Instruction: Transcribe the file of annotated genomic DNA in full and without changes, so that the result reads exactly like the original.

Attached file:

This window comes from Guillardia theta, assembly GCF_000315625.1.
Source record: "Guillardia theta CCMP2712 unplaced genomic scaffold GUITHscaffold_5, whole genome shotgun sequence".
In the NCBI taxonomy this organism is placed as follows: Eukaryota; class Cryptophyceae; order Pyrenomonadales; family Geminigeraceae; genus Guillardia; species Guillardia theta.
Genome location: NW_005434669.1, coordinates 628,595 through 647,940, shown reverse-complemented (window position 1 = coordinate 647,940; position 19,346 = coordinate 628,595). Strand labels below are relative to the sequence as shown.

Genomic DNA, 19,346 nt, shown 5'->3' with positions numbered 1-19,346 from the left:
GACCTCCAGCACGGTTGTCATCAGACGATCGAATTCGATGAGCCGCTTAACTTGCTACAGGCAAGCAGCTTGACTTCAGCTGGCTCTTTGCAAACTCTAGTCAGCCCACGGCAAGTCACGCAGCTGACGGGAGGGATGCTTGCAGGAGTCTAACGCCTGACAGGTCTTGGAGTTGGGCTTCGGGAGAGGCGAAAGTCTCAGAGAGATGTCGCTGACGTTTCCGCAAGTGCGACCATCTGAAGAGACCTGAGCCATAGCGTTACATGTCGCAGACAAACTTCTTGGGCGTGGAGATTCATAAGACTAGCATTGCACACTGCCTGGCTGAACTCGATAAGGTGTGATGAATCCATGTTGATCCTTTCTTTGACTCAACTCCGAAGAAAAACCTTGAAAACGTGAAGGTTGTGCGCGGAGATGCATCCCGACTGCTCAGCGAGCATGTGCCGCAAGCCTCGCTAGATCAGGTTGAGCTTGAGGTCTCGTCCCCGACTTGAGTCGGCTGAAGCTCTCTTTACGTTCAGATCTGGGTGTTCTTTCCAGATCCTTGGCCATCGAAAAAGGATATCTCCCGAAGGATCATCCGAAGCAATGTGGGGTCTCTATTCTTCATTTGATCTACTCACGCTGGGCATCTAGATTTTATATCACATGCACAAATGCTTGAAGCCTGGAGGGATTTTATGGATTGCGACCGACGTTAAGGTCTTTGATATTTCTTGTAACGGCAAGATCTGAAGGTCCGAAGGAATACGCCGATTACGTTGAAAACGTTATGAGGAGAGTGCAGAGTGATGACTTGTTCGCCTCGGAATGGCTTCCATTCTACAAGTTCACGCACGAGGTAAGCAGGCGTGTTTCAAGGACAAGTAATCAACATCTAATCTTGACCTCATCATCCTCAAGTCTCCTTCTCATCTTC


This window comes from Guillardia theta, assembly GCF_000315625.1.
Source record: "Guillardia theta CCMP2712 unplaced genomic scaffold GUITHscaffold_5, whole genome shotgun sequence".
In the NCBI taxonomy this organism is placed as follows: Eukaryota; class Cryptophyceae; order Pyrenomonadales; family Geminigeraceae; genus Guillardia; species Guillardia theta.
Genome location: NW_005434669.1, coordinates 628,595 through 647,940, shown reverse-complemented (window position 1 = coordinate 647,940; position 19,346 = coordinate 628,595). Strand labels below are relative to the sequence as shown.

Genomic DNA, 19,346 nt, shown 5'->3' with positions numbered 1-19,346 from the left:
GACCTCCAGCACGGTTGTCATCAGACGATCGAATTCGATGAGCCGCTTAACTTGCTACAGGCAAGCAGCTTGACTTCAGCTGGCTCTTTGCAAACTCTAGTCAGCCCACGGCAAGTCACGCAGCTGACGGGAGGGATGCTTGCAGGAGTCTAACGCCTGACAGGTCTTGGAGTTGGGCTTCGGGAGAGGCGAAAGTCTCAGAGAGATGTCGCTGACGTTTCCGCAAGTGCGACCATCTGAAGAGACCTGAGCCATAGCGTTACATGTCGCAGACAAACTTCTTGGGCGTGGAGATTCATAAGACTAGCATTGCACACTGCCTGGCTGAACTCGATAAGGTGTGATGAATCCATGTTGATCCTTTCTTTGACTCAACTCCGAAGAAAAACCTTGAAAACGTGAAGGTTGTGCGCGGAGATGCATCCCGACTGCTCAGCGAGCATGTGCCGCAAGCCTCGCTAGATCAGGTTGAGCTTGAGGTCTCGTCCCCGACTTGAGTCGGCTGAAGCTCTCTTTACGTTCAGATCTGGGTGTTCTTTCCAGATCCTTGGCCATCGAAAAAGGATATCTCCCGAAGGATCATCCGAAGCAATGTGGGGTCTCTATTCTTCATTTGATCTACTCACGCTGGGCATCTAGATTTTATATCACATGCACAAATGCTTGAAGCCTGGAGGGATTTTATGGATTGCGACCGACGTTAAGGTCTTTGATATTTCTTGTAACGGCAAGATCTGAAGGTCCGAAGGAATACGCCGATTACGTTGAAAACGTTATGAGGAGAGTGCAGAGTGATGACTTGTTCGCCTCGGAATGGCTTCCATTCTACAAGTTCACGCACGAGGTAAGCAGGCGTGTTTCAAGGACAAGTAATCAACATCTAATCTTGACCTCATCATCCTCAAGTCTCCTTCTCATCTTC